Hunt says that relocations plus low inventory affected the local market.
“We saw a lot of people moving up to this area, either from out of state or from downstate. And at the same time, our inventory is very low,” he said.
Better interest rates fanned the flames.
“The interest rates kept getting better, so everyone wanted to jump in and take advantage of that,” added Marc Hunt, Mid-American Title’s title manager. “And therefore, everyone’s looking for a new house, or building something, or refinancing. We’ve even seen the same person refinance multiple times in the same year.”
The added activity, combined with a shift away from in-person interactions wherever possible, quickly drove big changes for the title industry. Virtual closings, online document signings, and online notarizations have all been key for allowing companies like Mid-American Title to keep up with both the pace of 2020 real estate activity and the safety protocols demanded by the COVID-19 pandemic.
For what Hunt calls “an in-person, paper-dominated industry,” those changes to both legal precedent and status quo were significant.
“On the current trend, it would have probably taken another five to 10 years before our industry adopted those technologies,” Hunt said, “But we were kind of forced into it (by the pandemic), which I see as a good thing, because it streamlined a lot of the process. We could do a lot more closings safely because we could do them remotely.”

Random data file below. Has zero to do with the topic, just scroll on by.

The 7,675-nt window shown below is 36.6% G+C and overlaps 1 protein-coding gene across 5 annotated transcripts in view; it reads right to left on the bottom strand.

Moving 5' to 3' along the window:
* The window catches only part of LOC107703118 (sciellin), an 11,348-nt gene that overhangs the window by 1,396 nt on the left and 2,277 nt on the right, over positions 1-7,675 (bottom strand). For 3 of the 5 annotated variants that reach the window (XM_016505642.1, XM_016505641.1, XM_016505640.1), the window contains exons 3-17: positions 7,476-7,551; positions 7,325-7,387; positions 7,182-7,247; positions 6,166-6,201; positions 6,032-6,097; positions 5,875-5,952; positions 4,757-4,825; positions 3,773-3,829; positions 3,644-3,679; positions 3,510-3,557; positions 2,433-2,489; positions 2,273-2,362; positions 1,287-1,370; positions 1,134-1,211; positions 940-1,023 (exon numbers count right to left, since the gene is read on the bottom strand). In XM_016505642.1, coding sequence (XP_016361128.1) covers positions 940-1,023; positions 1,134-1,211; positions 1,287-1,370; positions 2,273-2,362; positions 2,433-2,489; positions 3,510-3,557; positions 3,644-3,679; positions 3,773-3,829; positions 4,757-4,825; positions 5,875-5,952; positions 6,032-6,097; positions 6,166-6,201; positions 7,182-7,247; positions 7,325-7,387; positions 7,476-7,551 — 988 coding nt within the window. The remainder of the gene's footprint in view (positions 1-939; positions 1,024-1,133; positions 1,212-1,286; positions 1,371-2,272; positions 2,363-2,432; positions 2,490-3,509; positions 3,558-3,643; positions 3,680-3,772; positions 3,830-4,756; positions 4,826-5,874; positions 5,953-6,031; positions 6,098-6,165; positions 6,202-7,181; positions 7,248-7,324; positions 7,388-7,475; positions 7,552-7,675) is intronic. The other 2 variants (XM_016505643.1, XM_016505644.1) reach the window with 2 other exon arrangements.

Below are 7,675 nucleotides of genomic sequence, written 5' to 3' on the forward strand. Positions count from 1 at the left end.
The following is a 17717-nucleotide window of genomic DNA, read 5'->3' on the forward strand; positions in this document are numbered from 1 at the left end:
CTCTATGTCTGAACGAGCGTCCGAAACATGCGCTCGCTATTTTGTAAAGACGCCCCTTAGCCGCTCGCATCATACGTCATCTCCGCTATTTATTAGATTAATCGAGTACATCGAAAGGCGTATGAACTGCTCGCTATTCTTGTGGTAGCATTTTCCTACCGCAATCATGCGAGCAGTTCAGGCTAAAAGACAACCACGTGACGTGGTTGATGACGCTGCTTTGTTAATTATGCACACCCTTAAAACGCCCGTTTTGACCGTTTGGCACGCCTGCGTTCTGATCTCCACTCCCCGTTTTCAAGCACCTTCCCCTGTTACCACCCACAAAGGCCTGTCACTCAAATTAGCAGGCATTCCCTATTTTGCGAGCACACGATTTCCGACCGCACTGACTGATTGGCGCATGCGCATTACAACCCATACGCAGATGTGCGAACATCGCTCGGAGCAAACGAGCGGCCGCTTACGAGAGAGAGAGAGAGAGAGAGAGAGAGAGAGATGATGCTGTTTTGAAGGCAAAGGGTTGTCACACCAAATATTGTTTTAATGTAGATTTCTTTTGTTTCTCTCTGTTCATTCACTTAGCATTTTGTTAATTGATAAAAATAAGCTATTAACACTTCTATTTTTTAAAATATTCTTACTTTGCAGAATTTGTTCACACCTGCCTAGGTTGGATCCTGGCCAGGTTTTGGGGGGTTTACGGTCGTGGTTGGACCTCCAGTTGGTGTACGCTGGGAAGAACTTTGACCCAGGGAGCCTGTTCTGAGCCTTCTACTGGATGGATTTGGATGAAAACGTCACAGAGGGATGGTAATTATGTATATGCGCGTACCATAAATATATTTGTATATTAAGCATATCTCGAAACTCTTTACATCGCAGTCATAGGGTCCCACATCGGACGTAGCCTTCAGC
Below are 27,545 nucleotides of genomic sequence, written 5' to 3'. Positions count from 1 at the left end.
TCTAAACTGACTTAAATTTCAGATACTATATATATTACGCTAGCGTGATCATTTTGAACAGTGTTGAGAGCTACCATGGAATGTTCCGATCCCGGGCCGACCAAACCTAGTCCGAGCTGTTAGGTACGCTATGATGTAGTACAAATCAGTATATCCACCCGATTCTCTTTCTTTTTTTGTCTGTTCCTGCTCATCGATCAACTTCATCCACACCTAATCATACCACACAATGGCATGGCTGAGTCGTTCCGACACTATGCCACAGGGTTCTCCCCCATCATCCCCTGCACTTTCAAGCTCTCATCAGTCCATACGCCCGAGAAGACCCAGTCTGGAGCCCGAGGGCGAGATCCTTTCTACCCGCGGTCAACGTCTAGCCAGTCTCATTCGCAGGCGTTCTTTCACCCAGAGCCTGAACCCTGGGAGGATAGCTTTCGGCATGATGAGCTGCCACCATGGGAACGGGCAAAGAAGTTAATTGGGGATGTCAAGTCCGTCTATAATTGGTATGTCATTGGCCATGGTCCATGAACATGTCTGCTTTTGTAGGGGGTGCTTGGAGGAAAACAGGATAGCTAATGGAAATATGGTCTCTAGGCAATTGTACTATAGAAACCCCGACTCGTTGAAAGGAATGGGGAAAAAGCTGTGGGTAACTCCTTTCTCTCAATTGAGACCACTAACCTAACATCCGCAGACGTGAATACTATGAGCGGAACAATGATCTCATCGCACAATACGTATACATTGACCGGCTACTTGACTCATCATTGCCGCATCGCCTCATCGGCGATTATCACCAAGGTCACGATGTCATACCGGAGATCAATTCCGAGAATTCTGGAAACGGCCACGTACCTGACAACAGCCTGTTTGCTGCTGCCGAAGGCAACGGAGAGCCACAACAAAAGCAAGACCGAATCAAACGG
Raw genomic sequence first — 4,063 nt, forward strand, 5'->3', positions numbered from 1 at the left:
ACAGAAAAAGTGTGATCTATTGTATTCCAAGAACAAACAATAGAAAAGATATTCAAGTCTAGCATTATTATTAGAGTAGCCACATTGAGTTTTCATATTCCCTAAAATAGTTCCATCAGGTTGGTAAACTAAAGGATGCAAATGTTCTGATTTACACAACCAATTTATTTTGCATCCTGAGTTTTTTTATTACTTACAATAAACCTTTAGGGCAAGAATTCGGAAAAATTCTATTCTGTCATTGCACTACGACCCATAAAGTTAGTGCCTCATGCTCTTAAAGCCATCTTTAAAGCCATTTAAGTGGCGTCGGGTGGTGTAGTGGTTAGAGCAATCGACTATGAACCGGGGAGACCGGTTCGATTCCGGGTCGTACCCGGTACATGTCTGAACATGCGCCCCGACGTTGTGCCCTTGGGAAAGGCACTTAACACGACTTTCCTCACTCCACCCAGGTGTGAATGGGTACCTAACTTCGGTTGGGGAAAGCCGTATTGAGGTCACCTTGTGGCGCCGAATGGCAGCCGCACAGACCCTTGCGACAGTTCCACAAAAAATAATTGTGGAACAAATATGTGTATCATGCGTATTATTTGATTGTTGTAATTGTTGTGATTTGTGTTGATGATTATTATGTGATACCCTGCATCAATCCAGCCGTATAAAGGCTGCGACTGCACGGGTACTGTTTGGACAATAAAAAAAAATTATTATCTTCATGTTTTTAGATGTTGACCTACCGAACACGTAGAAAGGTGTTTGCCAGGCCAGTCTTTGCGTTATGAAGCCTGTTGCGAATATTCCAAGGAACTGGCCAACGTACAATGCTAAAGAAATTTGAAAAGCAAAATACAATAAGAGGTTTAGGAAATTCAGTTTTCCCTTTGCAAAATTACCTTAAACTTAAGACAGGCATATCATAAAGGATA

Whether those changes will remain after the pandemic subsides is one of the biggest questions currently facing the title industry. On one hand, Hunt says realtors and buyers enjoy the traditional in-person closing process, mostly because it provides a bit more pomp and circumstance to the pivotal last step of buying a house. On the other hand, the convenience and efficiency of digitally driven closings are huge gains, with benefits that won’t go away with the global pandemic.
“I think (these technologies) might stay in the toolbox, because our industry was already working toward them,” Hunt said. “I think some of them will change, because there are executive orders that were allowing (us to use) some of these tools.”
For example, Hunt notes that all county courthouses are now required by executive order to accept digital signatures on closing documents. When those executive orders go away, courthouses will theoretically be able to decide whether they wish to continue the policy or not, which would in turn affect how title companies could structure their closings.
In Grand Traverse County, Hunt says it was already possible, pre-COVID, for every part of a closing process to be done digitally. But in Leelanau County, some documents could be signed digitally and some couldn’t, and in some other parts of the state, everything had to be done in person and on paper.
“So that’s always been a frustration: that you have to know every county and what their rules are,” Hunt said. “Every county has an elected register of deeds, and it’s up to them if they want to accept (digital signatures) or not.”
With each election cycle, more changes could occur, he said.
“So, we’d love to see something go through the legislature that says it’s allowed,” he said.